Today was one of those days that reminds me of how fast time flies. I attended both #2’s sixth grade graduating awards ceremony, and #5’s end-of-Pre-K class picnic. Sometimes I am so busy “getting things done” that the emotional significance of certain days/events/moments only strikes me afterward.
Today, however, I had the feels.
As I watched one daughter draw her elementary school career to a close and another begin that same journey, I realized this parenting gig is flying by.
Yes, the days are long. Sometimes TOO LONG. But the years are short. And today was a reminder to me to remind myself to pull my head up from the busyness and BE in the moment with the kids.
Below is the reprint of an article I published about a year ago on The Huffington Post. I never posted it here on my blog, but I decided to today, because it’s meaning is so essential.
I’m still working out this balance. You probably are, too. But this is what it’s all about.
The days are long, but the years are short. Life is always busy, but don’t let it fly by with your head down over your work.
They Won’t Remember The Clean Towels
I missed the sun this weekend. Not as in, “aww, I wish it was sunny today. I miss sun.” No; we’ve thankfully had quite a few decent days here in the Northeast since winter began releasing its vice-like grip. But our Sunday was beautiful; a made-for-order spring day where the grass is suddenly greener, the sun is warm, inviting and glinting like diamonds off every metallic surface.
Or so it appeared through the windows of my house. I didn’t venture beyond the doorway of my house because I was consumed with my “To-Do” list.
Weekends tend to be crunch time for me. With everyone home, the laundry quickly piles up, the sink is endlessly crammed with dishes and the only way to maintain order is to keep plugging away at it. Most of the time, I wrangle my fellow family members into contributing. But this weekend, the kids were so enamored by the sun and the warmth that they could not wait to go outside.
(OK, I lied. When I suggested that they go outside, they were initially not into the idea, because they’ve grown so accustomed to not being outside. But then I said that they HAD to go outside, because I’m the mom, and I. Said. So.)
Soon, there were all sorts of happy shrieks emanating from our yard, only occasionally punctuated by the thump of a child falling off the tire swing, followed by the wail of said child. Not because there was an injury that has occurred, mind you, but because the child is begging his/her siblings to slow down and let him/her back on.
I could have paused in my cleaning to push the tire swing, or to sit for a few minutes and enjoy their glee. But I didn’t.
The backyard antics were soon replaced by a lengthy bike ride, courtesy of my in-laws, who despite living right across the street from us, never seem to tire of being fun grandparents to countless kids. They suggested a bike ride around the neighborhood; instantly, the kids scrambled into helmets, onto bikes and pedaled off down the street.
The house was quiet. That’s rare. I was able to be extremely productive, without distraction. That’s also rare.
Several loads of laundry were washed, dried and folded. Dinner was settled into the crockpot. The kitchen counters were scrubbed, the carpet vacuumed, the toilets scrubbed and the papers were filed.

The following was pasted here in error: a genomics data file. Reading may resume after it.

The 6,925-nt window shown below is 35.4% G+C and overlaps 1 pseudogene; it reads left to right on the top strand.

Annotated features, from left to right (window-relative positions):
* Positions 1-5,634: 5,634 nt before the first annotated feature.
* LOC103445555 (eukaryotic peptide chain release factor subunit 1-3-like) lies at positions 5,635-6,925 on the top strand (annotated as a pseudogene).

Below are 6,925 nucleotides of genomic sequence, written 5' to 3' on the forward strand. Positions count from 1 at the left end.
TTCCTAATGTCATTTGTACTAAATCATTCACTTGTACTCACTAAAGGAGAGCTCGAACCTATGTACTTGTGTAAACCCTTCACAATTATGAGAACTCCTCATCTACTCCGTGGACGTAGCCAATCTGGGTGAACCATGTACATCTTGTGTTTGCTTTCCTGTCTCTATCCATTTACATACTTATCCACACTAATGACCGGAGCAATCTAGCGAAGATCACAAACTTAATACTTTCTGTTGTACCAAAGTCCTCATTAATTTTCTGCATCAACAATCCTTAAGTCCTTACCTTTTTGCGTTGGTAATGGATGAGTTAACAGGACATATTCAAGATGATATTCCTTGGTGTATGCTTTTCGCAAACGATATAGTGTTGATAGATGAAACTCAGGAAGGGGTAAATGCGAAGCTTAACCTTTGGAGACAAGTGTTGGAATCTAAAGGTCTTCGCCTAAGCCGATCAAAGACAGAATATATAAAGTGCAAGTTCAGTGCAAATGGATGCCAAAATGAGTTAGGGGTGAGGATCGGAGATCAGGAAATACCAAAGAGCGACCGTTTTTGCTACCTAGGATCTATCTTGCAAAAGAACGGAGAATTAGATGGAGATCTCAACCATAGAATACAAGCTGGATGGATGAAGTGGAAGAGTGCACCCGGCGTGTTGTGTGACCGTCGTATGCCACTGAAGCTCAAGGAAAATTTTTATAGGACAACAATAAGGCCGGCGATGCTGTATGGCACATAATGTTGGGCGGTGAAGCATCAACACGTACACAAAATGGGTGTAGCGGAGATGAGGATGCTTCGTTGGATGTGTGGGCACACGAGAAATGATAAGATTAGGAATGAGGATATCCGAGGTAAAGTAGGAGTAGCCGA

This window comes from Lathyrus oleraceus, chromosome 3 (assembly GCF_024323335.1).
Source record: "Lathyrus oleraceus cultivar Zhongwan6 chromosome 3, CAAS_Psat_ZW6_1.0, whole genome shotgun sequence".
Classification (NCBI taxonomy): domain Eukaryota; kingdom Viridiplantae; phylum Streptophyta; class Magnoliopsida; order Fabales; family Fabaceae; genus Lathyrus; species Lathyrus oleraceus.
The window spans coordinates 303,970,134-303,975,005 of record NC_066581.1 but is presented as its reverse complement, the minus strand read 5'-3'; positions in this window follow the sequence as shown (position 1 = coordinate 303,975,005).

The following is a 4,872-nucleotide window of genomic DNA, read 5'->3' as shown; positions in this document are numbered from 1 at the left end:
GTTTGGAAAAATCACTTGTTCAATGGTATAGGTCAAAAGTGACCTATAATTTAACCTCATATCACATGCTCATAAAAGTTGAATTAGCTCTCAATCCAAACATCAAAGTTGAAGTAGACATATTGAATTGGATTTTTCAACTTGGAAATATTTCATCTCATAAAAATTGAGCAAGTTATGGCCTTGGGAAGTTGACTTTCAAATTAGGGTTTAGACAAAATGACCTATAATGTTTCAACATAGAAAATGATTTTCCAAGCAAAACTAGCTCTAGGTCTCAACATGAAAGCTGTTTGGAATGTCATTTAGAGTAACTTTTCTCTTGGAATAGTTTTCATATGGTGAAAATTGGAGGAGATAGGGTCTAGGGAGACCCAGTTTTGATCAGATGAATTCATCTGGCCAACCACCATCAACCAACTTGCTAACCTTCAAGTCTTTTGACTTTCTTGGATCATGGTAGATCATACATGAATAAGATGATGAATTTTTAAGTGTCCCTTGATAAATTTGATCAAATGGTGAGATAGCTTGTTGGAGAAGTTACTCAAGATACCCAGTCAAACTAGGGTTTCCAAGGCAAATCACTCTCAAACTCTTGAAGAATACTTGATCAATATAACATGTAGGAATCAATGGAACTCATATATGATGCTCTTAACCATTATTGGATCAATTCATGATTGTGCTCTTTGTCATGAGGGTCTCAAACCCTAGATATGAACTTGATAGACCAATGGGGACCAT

The kids were gone for a few hours, and when they finally returned, their smiles were bright, and their cheeks were glowing… from both the sun and the massive ice cream cones they’d eaten.
And I’d missed it.
It’s not that I couldn’t have joined in the fun if I’d wanted to. I could have hopped on a bike and watched my kids pedal along. I could have laughed with them. I could have admired how their biking coordination and speed have improved since last year. I could have enjoying the sensation of the warm sun soaking into my arms as I enjoyed a beautiful Sunday afternoon with my kids.
But I didn’t.
By that time, dinner was on the table, the sunset was filtering through the windows. Dinner was eaten, or flung in giddy fistfuls (thanks, toddler), the table was cleared and the bedtime routine began. Each closet had clean, folded clothing in it. Everyone would enjoy the luxury of a freshly laundered towel for at least a day or two. The carpet was still relatively crumb-free. And that was good.
Sunday was dwindling toward a halt. And I’d missed it.
It’s a given that the tasks need to be completed for the sake of household harmony. But sometimes, I struggle with that balance. At times, the chores do need to take priority. But on this clear, sunny, Sunday full of happy kids, I knew I’d missed out. The towels could have waited a little longer. The vacuuming could have waited an extra day; it’s a given that there would be more crumbs tomorrow, anyway.
I could have been outside. I could have been connecting with my kids, out in the sun, in the moment. And I felt it. I felt the tinge of regret, as the night drew to a close. There will always be dirty towels. There will ALWAYS be crumbs. But they won’t always want to ride bikes together. And they won’t ALWAYS be little.
There will always be a “To-Do” list, particularly for us stay-at-home parents that are perpetually surrounded by the things that never seem to get done. But sometimes the “To-Do” list needs to include “Make memories outside with your children.” Because they won’t remember the clean towels. They definitely won’t care about the crumbs. But they just might remember the day you cast your housework aside and chose to be in the moment with them.